On another occasion, Barney indicated to the driver to stop. He got out of the car, ran into the bush and we heard a shot and another ngintaka was caught. This all happened while we blinked our eyes.
We also went to a salt lake. The wet shores always attract animals, in this case, especially emus. There were a few mulga bushes, an ideal spot to stay covered until the emu was within killing range. There were no emus this time but the area behind the mulga was littered with ‘rubbish’ – for hundreds of years it had been used by the Anangu who, while waiting for the emus, repaired or made spears, axes and other tools, the old stone spearheads, flint stones, and other materials that were no longer of any use were left behind. And as no (white) man has yet been there, it is all still there.
The next thing that happened was that one of us spotted a small red kangaroo. Immediately the excitement was there. We drove straight through the bush, narrowly missing trees, rocks, logs, etc. It was no easy task for our driver but miraculously we did not crash and finally we caught the animal. It was only then that we found out that the front window of the car showed a very large crack.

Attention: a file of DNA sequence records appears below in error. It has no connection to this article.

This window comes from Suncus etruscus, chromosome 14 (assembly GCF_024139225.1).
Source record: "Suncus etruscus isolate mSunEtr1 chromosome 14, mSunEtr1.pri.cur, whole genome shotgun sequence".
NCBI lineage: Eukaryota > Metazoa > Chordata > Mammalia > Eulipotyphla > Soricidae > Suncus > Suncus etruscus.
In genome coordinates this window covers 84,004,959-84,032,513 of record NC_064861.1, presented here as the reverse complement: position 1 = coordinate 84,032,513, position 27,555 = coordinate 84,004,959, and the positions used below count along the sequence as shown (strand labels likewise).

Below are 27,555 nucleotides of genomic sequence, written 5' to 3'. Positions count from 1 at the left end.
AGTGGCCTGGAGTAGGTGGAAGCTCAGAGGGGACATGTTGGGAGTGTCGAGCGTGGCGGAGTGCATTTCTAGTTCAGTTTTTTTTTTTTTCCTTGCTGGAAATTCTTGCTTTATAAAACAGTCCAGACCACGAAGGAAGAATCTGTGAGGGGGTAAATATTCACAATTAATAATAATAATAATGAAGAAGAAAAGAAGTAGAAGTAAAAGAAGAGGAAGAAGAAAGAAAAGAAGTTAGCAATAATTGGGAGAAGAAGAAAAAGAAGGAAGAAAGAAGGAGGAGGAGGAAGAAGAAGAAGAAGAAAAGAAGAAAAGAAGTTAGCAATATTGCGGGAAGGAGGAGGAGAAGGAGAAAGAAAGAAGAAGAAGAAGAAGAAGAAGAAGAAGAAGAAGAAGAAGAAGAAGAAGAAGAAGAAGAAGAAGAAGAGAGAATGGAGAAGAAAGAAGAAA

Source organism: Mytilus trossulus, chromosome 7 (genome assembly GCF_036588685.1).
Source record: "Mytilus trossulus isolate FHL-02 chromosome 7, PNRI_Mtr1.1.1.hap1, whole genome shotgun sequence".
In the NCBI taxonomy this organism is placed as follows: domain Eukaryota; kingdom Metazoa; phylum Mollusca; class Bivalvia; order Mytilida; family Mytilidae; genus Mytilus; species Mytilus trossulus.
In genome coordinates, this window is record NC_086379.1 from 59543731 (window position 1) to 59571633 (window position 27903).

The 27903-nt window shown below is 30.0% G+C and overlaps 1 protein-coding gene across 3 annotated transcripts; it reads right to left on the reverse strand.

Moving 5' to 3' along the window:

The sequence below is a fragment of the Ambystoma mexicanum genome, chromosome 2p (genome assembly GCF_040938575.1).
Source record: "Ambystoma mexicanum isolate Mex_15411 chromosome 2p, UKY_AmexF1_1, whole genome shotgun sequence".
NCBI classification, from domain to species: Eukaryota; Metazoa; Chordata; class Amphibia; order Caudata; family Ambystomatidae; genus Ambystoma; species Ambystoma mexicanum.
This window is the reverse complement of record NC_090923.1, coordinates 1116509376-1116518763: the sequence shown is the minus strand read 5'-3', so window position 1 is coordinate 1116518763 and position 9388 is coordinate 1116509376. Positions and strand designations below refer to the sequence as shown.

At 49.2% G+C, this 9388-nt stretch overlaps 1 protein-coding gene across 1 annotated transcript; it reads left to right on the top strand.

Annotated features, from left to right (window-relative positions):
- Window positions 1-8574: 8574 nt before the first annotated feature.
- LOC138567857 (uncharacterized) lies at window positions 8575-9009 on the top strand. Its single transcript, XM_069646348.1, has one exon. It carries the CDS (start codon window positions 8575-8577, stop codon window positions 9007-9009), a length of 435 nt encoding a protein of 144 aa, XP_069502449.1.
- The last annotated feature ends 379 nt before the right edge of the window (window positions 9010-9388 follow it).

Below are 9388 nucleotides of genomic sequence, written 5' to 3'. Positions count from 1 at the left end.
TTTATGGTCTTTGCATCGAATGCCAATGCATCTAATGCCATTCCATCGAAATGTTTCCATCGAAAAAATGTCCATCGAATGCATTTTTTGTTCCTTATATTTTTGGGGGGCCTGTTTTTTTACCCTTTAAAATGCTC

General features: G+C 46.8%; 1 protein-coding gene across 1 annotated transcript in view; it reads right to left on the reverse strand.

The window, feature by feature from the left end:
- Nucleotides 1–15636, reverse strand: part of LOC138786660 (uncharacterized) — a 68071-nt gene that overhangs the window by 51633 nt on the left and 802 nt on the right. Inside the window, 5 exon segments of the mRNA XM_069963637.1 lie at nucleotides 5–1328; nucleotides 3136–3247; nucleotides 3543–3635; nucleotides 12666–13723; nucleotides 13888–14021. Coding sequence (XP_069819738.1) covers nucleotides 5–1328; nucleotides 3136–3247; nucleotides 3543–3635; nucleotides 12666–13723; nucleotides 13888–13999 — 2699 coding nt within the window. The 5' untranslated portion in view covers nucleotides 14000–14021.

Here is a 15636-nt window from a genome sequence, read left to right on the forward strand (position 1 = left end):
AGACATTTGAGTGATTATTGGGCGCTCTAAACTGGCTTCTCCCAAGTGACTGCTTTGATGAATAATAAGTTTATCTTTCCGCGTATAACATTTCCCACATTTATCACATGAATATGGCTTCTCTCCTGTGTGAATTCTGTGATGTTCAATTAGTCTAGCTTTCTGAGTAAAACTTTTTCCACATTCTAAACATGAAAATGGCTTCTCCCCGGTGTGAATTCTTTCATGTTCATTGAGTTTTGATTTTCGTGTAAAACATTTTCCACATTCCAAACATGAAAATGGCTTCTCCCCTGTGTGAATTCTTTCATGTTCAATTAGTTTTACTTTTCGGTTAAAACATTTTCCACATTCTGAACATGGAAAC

At the spot the guts were taken out, cleaned and re-used to tie the kangaroo’s legs and tail in such a way that the hunter could carry the animal on his head back to the camp site. Both Ilyatjari and Sammy showed us this tradition
In our case, the animal was put on the roof of the car and off we went again. Another kangaroo was traced and this time we caught it within ten minutes. It was still alive, and it was killed by hitting the animal in the neck. Both the hunters and the car were by now covered with blood and a very peculiar smell.
Back to the camp site. The hunt had been plentiful – so reason enough to sing an appropriate song: “The hunters are going back to the camp carrying the food” – an excellent song that was sung repeatedly. We also discussed that the Konga (women} would be proud of us when we would arrive with such a good catch. Back in the camp we were not allowed to talk or drink, first we had to cook the kangaroos. New lesson: this time we were shown how to break the legs, cut the tail off and how all of this should be placed on the fire.
Everybody shared in the food, but the hunters got the best parts: the top parts tails of the kangaroos were cut up between them.